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Creating your own Apple Loop

Creating your own Apple Loop provides you with in-depth training on Audio + Music. Taught by Scott H… Show More

Logic Pro 9 Essential Training

with Scott Hirsch

Video: Creating your own Apple Loop

Creating your own Apple Loop provides you with in-depth training on Audio + Music. Taught by Scott Hirsch as part of the Logic Pro 9 Essential Training
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  1. 1m 55s
    1. Welcome
    2. Using the exercise files
      1m 5s
  2. 17m 39s
    1. Installing the software
      3m 19s
    2. Launching Logic for the first time, using the templates
      5m 15s
    3. Understanding audio interfaces
      3m 35s
    4. Understanding MIDI interfaces
      5m 30s
  3. 32m 15s
    1. Getting to know the Arrange window
      5m 15s
    2. Using the many windows of Logic
      4m 13s
    3. Creating your own screensets
      2m 23s
    4. Using the Transport window and controlling playback
      4m 54s
    5. Using the Toolbox
      2m 37s
    6. Naming tracks and regions
      3m 27s
    7. Learning useful and custom key commands
      5m 18s
    8. Saving and going mobile with your project
      4m 8s
  4. 41m 41s
    1. Setting up for recording
      5m 43s
    2. Understanding Metronome settings or the click track
      4m 7s
    3. Understanding tempo
      4m 37s
    4. Recording live instruments and vocals using multitrack recording
      3m 56s
    5. Playing with guitar madness: Amp design
      5m 13s
    6. Playing with guitar madness: Pedal board
      4m 5s
    7. Working with takes recording and comping
      4m 51s
    8. Punching in to replace bad audio
      4m 51s
    9. Using Varispeed to create an old tape machine sound
      4m 18s
  5. 1h 8m
    1. Understanding MIDI
      4m 41s
    2. Using the Logic synth instruments
      7m 4s
    3. Working with the emulator instruments
      5m 23s
    4. Using the EXS24 sampler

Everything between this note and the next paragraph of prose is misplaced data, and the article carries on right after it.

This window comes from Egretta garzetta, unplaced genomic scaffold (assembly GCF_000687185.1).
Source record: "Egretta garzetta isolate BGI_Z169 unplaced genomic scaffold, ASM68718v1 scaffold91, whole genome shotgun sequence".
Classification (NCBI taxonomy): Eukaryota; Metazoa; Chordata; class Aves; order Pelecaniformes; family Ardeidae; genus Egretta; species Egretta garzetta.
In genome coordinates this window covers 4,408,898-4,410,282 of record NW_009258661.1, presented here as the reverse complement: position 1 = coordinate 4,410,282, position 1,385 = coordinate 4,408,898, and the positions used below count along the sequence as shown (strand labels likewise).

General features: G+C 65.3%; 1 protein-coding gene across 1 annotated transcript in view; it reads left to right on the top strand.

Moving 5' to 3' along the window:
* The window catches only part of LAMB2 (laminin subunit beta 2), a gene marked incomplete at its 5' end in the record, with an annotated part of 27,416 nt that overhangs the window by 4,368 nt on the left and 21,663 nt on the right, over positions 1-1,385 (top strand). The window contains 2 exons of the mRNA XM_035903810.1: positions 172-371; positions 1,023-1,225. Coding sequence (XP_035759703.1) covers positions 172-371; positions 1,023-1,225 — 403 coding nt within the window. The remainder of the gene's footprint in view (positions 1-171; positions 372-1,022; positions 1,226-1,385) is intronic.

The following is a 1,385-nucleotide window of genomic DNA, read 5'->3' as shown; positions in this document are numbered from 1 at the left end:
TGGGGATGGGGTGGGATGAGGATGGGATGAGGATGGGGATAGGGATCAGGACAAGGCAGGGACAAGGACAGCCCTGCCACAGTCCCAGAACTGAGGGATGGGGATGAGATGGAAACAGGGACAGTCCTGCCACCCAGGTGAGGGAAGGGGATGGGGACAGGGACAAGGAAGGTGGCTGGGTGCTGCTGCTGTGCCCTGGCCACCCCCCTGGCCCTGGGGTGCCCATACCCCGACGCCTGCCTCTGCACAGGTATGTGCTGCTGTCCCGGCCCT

3m 7s
    5. Building tracks with Ultrabeat
      5m 31s
    6. Using channel strips to select a virtual sound
      5m 29s
    7. Understanding the basics of MIDI recording
      4m 38s
    8. Learning how to use MIDI with Cycle Record
      4m 9s
    9. Using Logic's step input
      4m 3s
    10. Mastering quantization
      6m 18s
    11. Working in the Piano Scroll window
      5m 33s
    12. Editing controller messages with Hyper View
      4m 8s
    13. Working with the Hyper Editor
      5m 29s
    14. Working with the Events List
      3m 20s
  6. 29m 49s
    1. Importing prerecorded audio into Logic
      4m 5s
    2. Exploring Apple Loops
      4m 40s
    3. Creating your own Apple Loop
      4m 21s
    4. Conforming tempo, region to session, or session to region
      3m 51s
    5. Using the new Flex Time feature
      5m 17s
    6. Beat mapping your project
      4m 41s
    7. Importing elements from project to project
      2m 54s
  7. 24m 15s
    1. Understanding the basic editing techniques in the Arrange window
      7m 5s
    2. Tips for editing and arranging
      3m 21s
    3. Editing and merging regions in the Arrange window
      3m 45s
    4. Mastering fades for audio region arranging
      4m 58s
    5. Fixing and morphing sound with the Sample Editor
      5m 6s
  8. 11m 12s
    1. Working with notes and composing in the Score Editor
      4m 26s
    2. Editing notes, keys, and time signatures
      3m 35s
    3. Creating scores and lead sheets for musicians
      3m 11s
  9. 9m 8s
    1. Setting up for a sync video project
      4m 50s
    2. Scoring music to video
      4m 18s
  10. 56m 32s
    1. Mixing philosophies and five tools for mixing
      3m 37s
    2. Setting up for a mix
      5m 11s
    3. Directing audio traffic with fader levels
      5m 7s
    4. Exploring Logic's panning features
      4m 37s
    5. Exploring inserts: Using EQ as a mix tool
      6m 51s
    6. Exploring inserts: Using compression as a mix tool
      5m 38s
    7. Using advanced signal flow with aux and send tracks
      3m 12s
    8. Using advanced signal flow with time-based FX to create space in your mix
      3m 44s
    9. Using automation to create dynamic mixes
      6m 22s
    10. Giving your mix life with automation
      2m 45s
    11. Optimizing performance with freeze tracks
      4m 42s
    12. Using channel strips for audio processing
      4m 46s
  11. 16m 7s
    1. Understanding surround hardware requirements
      4m 5s
    2. Building surround mixing workflows
      6m 17s
    3. Using the surround panner
      5m 45s
  12. 15m 48s
    1. Bouncing down your song
      5m 31s
    2. Understanding why alt mixes are a good idea
      2m 22s
    3. Exploring Logic's export options